Advice for future USF MCOM MS applicants and/or students: Learn as much as you can. Whatever your plans are in the future, you’ll only be challenged more as you progress. If you enjoy what you are learning and you are curious about everything from the ‘big picture’ to the small details, you’re in the right place.

Name: Amber Heyna
Where you're from: Port St. Lucie, FL
Year you graduated from the USF MCOM MS program: 2012
Program/concentration: Medical Sciences Pre-Professional Program
Advice for future USF MCOM MS applicants and/or students: DO IT!! It is one of the best decisions I have ever made. Even if you have the MCAT score and the grades to get in to the school you want, I would highly recommend this program. Just imagine how many of us are already coming into medical school having taken most of these courses already. For most of us, we are in the top of our medical school classes!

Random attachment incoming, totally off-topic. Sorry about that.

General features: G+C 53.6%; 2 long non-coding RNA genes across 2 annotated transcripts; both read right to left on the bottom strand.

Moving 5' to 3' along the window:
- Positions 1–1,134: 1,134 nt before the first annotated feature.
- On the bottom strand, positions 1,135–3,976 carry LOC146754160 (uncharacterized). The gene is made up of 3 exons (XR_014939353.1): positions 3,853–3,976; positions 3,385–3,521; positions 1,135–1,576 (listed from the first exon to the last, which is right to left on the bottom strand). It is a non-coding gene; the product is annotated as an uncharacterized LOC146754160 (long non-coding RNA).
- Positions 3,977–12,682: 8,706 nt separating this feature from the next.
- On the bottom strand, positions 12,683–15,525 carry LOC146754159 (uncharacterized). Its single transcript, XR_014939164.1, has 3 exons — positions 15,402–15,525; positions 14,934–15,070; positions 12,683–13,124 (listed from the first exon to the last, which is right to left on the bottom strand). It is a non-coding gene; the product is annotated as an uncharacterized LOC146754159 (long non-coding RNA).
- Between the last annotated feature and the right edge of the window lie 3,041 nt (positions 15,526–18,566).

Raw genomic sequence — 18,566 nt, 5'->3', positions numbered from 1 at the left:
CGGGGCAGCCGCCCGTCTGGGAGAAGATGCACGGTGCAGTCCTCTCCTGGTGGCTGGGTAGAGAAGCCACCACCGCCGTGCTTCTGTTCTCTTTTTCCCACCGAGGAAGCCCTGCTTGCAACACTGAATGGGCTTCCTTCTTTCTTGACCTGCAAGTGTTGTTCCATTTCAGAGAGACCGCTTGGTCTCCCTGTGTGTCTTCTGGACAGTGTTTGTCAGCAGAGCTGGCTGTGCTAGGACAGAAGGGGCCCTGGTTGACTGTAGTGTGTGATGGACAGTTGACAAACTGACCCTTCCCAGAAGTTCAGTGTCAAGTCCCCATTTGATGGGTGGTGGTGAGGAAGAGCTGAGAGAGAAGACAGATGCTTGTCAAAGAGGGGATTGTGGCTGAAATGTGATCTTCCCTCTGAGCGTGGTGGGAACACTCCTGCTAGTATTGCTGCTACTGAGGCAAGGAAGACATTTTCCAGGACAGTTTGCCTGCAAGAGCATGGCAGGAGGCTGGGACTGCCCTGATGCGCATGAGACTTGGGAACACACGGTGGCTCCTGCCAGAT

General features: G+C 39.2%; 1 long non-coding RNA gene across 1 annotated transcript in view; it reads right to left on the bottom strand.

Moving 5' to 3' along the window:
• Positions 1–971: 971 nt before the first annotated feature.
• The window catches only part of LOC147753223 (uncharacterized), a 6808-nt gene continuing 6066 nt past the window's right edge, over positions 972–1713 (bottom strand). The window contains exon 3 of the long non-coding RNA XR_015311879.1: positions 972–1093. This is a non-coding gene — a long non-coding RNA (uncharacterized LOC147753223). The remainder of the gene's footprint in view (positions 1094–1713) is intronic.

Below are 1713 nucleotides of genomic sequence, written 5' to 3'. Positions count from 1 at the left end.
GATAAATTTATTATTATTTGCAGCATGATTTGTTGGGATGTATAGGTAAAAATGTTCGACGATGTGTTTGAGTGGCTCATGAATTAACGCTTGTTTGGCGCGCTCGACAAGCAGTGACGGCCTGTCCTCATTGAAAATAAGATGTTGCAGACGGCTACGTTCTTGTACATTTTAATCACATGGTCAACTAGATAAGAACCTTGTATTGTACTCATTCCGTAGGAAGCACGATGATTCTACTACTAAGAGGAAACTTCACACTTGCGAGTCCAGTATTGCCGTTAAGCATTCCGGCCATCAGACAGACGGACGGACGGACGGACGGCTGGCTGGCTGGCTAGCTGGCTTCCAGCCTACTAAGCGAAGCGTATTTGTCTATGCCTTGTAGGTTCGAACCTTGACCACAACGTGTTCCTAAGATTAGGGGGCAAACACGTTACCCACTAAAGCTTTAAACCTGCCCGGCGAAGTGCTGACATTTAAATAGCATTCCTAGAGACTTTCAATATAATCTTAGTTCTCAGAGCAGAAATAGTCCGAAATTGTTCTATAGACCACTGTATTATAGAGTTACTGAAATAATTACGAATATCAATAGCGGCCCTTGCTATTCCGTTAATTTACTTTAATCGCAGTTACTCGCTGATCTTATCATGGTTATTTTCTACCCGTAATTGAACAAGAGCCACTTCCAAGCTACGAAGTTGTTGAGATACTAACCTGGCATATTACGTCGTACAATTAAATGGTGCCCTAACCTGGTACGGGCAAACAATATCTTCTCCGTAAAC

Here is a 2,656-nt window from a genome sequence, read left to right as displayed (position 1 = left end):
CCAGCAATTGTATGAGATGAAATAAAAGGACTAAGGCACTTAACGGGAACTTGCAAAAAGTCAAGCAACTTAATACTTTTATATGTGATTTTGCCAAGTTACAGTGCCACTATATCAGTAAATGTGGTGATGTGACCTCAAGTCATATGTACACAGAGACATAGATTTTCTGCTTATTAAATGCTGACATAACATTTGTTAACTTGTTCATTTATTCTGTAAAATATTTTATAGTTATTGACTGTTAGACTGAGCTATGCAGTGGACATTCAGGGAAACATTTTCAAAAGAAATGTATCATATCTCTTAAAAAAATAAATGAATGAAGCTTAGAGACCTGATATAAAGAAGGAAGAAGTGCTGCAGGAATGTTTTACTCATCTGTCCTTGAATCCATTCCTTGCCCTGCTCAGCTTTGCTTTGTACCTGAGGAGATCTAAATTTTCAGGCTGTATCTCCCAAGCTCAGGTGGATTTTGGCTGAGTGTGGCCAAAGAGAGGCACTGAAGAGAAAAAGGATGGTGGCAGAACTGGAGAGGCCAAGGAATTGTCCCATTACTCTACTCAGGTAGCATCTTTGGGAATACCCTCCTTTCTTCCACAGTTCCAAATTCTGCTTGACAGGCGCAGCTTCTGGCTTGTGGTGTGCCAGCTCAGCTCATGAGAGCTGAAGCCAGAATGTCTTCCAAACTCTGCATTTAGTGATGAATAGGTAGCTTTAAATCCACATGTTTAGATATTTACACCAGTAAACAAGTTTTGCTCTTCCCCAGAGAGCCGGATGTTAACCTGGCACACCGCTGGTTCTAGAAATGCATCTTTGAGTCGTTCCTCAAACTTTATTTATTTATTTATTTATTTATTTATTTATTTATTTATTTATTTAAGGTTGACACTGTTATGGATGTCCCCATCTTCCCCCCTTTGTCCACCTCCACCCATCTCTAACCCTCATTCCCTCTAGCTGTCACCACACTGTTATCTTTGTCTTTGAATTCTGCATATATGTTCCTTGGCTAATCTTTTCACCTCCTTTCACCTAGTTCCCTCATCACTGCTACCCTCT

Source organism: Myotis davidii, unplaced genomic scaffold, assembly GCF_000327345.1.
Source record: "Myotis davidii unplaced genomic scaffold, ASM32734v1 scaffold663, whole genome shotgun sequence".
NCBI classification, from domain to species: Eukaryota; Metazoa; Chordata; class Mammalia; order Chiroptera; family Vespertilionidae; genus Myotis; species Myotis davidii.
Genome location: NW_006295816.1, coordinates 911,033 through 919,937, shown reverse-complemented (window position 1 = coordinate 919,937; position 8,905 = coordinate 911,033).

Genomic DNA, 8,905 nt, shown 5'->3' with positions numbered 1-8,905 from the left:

Name: Josiah Hill
Where you're from: Denver, CO
Year you graduated from the USF MCOM MS program: 2012
Program/concentration: Pre-Professional Program (MSP3)
Advice for future USF MCOM MS applicants and/or students: I would advise any future MS applicants that admission to and subsequent graduation from any master's program does not guarantee matriculation to medical school. It is ultimately up to you to perform very well in the program and show your passion and determination for wanting to get into medical school.

Name: Brad Miller
Where you're from: Weston, Florida
Year you graduated from the USF MCOM MS program: 2012
Program/concentration: Pre-Professional Program